HC Deb 28 April 1910 vol 17 cc763-4W

asked the Secretary of State for War what was the total cost annually of the service pay formerly paid to induce soldiers to extend their service with the colours in each of the three years prior to the change made whereby proficiency pay was substituted for service pay; what has been the amount expended in proficiency pay in each of the years since that change; what are the conditions on which proficiency pay is awarded; how does the average amount of proficiency pay awarded per soldier compare with the average service pay formerly awarded after two years' service; what additional advantages if any, have been secured for soldiers since the change was made; and whether any rights of those who enlisted under the former conditions have been in any way prejudiced?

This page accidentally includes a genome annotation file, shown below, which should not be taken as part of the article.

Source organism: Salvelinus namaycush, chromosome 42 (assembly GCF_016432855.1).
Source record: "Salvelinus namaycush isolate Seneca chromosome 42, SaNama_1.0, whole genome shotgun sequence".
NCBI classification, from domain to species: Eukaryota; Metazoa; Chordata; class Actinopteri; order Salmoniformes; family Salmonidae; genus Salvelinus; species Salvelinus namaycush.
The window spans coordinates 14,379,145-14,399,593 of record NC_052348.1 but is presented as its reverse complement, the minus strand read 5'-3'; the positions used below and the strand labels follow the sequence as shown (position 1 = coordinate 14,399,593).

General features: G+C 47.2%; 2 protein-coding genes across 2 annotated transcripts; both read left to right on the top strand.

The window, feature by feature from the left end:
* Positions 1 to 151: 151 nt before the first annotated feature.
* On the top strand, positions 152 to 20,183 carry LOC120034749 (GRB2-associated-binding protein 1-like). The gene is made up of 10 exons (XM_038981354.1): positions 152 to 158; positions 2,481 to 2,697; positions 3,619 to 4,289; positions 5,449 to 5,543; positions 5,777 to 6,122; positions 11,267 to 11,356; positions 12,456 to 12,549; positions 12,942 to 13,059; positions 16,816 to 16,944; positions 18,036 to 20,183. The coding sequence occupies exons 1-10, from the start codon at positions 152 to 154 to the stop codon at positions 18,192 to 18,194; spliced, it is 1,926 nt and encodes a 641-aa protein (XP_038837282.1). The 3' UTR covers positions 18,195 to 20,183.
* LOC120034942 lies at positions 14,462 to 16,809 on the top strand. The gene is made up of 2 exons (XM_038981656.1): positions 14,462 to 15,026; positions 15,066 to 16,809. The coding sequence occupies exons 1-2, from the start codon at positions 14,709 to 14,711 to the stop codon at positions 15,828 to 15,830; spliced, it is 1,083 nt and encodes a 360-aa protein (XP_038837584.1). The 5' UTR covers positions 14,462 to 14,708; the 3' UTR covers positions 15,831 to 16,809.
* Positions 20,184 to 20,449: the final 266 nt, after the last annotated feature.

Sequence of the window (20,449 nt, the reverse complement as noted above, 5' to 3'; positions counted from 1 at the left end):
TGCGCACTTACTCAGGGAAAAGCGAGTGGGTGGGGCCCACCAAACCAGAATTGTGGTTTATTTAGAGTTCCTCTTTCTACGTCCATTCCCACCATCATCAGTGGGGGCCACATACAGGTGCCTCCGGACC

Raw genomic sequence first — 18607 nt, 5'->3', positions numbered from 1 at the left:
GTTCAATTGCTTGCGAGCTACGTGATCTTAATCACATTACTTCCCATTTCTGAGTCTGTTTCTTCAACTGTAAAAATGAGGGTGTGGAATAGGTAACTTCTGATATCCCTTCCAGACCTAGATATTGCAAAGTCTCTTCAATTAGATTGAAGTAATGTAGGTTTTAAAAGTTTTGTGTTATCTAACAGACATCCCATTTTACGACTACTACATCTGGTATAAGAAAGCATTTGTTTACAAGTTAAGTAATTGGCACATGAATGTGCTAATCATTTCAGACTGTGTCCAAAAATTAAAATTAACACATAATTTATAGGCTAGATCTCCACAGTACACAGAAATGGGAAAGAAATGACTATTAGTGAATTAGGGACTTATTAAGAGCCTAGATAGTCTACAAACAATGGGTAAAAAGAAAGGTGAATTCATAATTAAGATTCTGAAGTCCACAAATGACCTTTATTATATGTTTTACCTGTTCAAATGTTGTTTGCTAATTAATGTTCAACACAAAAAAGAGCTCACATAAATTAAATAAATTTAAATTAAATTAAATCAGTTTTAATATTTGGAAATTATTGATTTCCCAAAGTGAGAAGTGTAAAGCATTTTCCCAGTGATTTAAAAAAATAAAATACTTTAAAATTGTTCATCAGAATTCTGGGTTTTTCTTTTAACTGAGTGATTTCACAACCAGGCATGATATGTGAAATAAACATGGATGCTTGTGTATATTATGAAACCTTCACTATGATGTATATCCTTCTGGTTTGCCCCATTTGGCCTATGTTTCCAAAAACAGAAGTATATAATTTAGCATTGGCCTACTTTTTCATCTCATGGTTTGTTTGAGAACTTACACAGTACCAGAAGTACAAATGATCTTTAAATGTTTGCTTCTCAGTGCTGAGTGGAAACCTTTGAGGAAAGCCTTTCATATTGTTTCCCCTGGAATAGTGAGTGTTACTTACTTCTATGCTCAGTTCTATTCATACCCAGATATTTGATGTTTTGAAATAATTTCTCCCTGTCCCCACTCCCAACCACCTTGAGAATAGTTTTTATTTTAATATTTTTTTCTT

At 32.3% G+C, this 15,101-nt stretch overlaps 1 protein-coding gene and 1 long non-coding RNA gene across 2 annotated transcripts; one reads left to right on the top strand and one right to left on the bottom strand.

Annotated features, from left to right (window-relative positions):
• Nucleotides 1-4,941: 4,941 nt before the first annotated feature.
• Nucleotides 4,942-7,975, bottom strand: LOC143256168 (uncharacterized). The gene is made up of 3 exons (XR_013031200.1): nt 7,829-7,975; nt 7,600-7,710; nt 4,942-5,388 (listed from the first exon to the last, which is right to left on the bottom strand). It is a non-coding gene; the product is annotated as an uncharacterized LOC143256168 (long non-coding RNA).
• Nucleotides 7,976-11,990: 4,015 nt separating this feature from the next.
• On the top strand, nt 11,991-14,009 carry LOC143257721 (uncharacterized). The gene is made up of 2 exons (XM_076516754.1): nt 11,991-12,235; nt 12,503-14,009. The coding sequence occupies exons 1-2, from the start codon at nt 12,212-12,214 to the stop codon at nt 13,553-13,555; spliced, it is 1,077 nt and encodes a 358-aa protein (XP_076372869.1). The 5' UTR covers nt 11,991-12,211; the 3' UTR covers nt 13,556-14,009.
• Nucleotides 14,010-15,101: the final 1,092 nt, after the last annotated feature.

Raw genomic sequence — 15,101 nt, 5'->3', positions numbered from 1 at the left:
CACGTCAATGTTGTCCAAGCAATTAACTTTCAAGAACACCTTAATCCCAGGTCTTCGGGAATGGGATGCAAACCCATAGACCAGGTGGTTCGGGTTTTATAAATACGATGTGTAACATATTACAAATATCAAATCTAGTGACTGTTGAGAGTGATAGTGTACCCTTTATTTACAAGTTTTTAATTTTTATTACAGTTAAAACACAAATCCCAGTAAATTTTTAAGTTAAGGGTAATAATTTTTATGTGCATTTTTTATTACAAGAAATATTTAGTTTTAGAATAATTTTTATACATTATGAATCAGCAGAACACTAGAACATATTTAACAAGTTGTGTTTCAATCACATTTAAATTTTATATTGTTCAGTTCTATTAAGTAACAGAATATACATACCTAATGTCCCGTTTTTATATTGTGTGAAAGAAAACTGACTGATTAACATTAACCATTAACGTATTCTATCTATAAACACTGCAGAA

The principal conditions under which a soldier receives proficiency pay are that he must be serving under an engagement of more than three years with the colours, must have two years' service, and a third-class certificate of education, must be physically fit, and must have reached the standard of military proficiency laid down for the arm concerned. The rights of soldiers who enlisted under the former conditions of service pay have not in any way been prejudiced. Men entering into a new engagement of course come under the new conditions. The principal advantages granted to the soldier since the substitution of proficiency for service pay are the issue of messing allowance from date of enlistment and of kit allowance from six months after enlistment. These allowances were formerly given from six months after enlistment, but only to soldiers who had reached nineteen years of age. As regards total expenditure, service and proficiency pay are not recorded in the accounts separately from the soldier's regimental pay. I regret, therefore, that I am not able to furnish the figures for comparative cost required.